“The fun of it and the challenge of it is to take the play — to take the text — and make it your own, to find it your own way” – Corey Hawkins on Theater
Actor Corey Hawkins has the distinction of appearing on television (24: Legacy), in film (Kong: Skull Island), and on Broadway (Six Degrees of Separation)… and that’s all within the first five months of 2017. What more, Hawkins was nominated for a Tony Award for his performance in the revival of Six Degrees of Separation as the quizzical Paul. Speaking with The Hollywood Reporter in the magazine’s Tony nominee roundtable, Hawkins speaks about why he returned to Broadway during his big-screen and small-screen success and the importance of approaching his character from a new angle.
Despite the fact that Hawkins’ career is taking off on television and film, he decided to return to Broadway because of the character he plays in Six Degrees of Separation and the opportunity to continue to grow as an actor. He explains, “I grew up a theater nerd — I actually grew up singing in the church first, that was my first love — and then in high school I was in musical theater and then, of course, they cut it due to funding, and then I ended up going into straight theater at Duke Ellington School of the Arts in D.C. I just think there’s something about coming back to the stage, man, just sharpening that tool and keeping that muscle firing, you know what I mean? And this character is one of those that’s sort of like a gymnast or an acrobat or an athlete — like, he’s a different guy in every scene — and I just thought it would be fun to do that right after coming off of a TV show. Fun, or scary as hell, and why not do it if you know if it scares you? So I just wanted to challenge myself and see where it took me, and I feel like a lucky guy.”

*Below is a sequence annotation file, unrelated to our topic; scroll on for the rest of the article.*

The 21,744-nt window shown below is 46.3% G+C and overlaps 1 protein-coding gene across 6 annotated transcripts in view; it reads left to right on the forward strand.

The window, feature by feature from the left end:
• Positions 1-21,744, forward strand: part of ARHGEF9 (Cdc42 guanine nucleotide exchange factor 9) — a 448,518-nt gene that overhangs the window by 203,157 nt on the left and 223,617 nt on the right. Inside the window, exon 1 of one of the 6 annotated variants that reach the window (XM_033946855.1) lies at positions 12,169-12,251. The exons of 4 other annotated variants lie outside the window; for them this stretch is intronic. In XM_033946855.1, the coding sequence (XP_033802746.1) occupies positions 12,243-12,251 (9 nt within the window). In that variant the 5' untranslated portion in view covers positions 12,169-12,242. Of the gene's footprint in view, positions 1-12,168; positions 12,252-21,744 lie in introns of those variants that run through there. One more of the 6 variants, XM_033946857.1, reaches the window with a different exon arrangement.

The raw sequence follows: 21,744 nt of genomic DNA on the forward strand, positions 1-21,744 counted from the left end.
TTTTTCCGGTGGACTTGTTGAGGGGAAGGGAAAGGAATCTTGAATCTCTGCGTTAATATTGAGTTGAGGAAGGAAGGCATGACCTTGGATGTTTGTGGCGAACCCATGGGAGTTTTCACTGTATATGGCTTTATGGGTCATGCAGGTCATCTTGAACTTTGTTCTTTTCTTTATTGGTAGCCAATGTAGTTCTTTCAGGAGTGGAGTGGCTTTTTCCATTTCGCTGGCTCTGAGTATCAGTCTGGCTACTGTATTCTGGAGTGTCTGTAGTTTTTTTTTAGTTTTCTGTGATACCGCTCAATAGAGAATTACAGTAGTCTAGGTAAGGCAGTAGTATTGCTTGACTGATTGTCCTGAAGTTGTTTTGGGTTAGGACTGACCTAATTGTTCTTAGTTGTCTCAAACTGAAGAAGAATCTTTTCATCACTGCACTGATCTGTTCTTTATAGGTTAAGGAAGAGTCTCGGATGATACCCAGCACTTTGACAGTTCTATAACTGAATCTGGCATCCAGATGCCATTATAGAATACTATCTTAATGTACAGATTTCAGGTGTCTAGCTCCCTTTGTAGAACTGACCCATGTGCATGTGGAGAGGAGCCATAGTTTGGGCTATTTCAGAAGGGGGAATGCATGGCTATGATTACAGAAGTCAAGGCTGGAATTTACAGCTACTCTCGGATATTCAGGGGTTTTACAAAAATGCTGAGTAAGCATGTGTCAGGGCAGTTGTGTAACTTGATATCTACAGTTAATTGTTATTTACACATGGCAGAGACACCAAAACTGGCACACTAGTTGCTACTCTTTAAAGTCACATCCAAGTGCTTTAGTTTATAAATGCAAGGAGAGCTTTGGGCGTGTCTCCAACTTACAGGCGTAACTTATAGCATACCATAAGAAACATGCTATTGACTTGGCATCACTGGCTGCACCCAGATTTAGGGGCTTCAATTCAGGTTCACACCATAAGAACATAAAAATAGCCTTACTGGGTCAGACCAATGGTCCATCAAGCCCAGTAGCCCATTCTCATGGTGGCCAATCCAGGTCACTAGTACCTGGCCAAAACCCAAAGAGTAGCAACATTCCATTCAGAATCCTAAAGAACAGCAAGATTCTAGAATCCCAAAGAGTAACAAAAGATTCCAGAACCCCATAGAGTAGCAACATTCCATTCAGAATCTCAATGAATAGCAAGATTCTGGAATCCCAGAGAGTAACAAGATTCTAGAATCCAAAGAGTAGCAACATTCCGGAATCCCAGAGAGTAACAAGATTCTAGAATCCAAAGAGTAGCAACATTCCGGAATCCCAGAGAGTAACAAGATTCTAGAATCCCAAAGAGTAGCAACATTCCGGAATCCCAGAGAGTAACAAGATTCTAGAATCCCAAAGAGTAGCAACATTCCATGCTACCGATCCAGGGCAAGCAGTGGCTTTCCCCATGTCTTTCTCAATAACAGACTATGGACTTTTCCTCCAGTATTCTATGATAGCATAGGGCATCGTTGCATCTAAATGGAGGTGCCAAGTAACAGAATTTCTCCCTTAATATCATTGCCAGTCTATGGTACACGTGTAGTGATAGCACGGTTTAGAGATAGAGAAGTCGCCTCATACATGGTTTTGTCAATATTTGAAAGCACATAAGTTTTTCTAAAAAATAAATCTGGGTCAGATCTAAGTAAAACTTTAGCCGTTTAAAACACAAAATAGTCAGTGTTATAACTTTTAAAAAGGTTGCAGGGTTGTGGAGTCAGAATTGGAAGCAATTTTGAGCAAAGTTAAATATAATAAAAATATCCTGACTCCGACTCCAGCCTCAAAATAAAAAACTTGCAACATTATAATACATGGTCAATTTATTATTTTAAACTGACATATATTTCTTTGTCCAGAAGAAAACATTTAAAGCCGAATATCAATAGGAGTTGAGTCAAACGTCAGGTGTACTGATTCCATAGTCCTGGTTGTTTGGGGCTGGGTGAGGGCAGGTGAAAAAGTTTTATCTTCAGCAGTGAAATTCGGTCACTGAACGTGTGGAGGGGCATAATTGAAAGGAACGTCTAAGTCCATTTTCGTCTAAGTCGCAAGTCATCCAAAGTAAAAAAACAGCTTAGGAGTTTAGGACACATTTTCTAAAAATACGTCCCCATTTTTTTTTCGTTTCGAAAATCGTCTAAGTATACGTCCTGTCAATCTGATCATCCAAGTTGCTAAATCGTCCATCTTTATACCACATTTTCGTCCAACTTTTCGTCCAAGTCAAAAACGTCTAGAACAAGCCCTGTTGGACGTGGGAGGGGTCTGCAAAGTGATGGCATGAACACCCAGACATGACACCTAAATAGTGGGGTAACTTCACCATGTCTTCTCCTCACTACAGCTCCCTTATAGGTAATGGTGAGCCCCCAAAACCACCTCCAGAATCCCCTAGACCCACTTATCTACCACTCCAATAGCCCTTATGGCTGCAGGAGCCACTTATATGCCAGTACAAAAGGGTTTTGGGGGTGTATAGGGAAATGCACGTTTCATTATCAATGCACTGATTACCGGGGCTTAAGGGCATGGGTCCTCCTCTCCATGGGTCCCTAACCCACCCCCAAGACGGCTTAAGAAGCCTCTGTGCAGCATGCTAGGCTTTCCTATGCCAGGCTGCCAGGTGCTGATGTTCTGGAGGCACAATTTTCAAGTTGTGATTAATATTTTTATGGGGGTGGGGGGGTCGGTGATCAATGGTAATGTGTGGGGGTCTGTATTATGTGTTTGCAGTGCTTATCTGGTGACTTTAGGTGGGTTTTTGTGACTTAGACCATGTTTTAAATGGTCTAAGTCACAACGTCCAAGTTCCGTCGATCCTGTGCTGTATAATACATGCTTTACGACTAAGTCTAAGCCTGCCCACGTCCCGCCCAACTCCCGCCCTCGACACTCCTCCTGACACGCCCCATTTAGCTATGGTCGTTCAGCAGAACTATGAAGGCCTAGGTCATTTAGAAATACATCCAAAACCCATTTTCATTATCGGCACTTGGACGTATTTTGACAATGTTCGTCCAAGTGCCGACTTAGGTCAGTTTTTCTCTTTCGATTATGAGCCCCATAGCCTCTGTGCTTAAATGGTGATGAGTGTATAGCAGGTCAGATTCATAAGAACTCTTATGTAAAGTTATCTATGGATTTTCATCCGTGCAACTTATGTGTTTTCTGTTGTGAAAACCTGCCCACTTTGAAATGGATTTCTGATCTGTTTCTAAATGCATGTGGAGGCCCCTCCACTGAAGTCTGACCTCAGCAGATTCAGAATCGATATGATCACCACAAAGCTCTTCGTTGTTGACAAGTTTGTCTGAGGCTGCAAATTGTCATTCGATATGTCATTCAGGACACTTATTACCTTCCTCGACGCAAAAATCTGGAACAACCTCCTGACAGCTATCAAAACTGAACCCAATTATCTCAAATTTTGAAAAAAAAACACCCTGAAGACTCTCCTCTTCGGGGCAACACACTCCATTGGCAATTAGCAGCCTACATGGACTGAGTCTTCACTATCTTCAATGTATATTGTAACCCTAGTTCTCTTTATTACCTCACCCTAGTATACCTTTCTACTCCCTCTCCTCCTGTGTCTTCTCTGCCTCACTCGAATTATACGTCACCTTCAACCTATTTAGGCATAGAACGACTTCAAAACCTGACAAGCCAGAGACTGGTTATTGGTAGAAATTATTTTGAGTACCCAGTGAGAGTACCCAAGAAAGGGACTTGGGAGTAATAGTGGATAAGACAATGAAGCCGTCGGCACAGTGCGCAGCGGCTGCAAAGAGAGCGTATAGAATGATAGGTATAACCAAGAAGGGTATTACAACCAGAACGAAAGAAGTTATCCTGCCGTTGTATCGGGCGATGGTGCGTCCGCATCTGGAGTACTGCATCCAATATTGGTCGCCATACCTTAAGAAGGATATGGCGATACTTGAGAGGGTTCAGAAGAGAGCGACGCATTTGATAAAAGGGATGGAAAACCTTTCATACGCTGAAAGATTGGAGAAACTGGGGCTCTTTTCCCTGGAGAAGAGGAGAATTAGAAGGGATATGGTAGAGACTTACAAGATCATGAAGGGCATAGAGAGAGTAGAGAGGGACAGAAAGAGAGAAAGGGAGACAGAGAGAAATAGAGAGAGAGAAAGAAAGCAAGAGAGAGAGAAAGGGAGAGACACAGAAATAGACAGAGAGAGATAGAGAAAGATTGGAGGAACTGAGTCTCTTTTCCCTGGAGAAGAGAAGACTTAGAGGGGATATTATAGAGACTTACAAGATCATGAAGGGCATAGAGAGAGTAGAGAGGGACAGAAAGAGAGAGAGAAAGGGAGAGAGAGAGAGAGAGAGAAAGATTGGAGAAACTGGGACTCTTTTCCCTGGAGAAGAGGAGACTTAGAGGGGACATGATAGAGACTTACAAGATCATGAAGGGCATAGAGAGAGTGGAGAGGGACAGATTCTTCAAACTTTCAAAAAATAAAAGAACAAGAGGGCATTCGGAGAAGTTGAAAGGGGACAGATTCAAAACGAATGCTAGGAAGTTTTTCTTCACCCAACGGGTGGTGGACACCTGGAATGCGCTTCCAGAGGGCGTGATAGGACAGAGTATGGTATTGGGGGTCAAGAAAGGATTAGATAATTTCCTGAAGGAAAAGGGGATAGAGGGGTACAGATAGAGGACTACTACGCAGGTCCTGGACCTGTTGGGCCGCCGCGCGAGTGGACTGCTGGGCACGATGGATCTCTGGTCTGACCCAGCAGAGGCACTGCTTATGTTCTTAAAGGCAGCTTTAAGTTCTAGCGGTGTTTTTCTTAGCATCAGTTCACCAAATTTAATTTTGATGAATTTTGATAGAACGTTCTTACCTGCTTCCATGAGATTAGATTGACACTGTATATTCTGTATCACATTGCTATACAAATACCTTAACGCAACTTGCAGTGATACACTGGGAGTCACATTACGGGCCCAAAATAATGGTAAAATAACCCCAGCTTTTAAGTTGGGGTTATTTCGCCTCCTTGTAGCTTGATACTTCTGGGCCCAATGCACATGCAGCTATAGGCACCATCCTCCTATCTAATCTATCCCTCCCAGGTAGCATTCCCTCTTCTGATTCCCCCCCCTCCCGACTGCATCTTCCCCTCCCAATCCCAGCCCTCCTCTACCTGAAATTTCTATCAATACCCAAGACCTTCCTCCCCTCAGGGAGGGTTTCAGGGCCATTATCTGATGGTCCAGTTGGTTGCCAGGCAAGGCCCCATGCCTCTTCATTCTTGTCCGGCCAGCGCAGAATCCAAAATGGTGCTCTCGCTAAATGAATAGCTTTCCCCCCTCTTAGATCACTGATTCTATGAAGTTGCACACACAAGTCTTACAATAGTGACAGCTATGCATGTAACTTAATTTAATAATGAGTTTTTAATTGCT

The interviewer points out to Hawkins that he is playing a role that was played in the original Broadway production by Courtney B. Vance and played by Will Smith in the film version. When asked if that affects the way he approaches the role, Hawkins responds, “The fun of it and the challenge of it is to take the play — to take the text — and make it your own, to find it your own way.” He continues, “It’s like jazz — you take it and you lift it and each character’s an instrument. You just kind of bring your own thing to it and every night. People have been asking me, ‘Who is Paul Poitier, who is Paul Kittredge or whatever he calls himself?’ If I had the answer to that, I wouldn’t be able to get up there and do it every night because it’s different every single day on the stage and it surprises me. Sometimes for the better, sometimes for the worse.”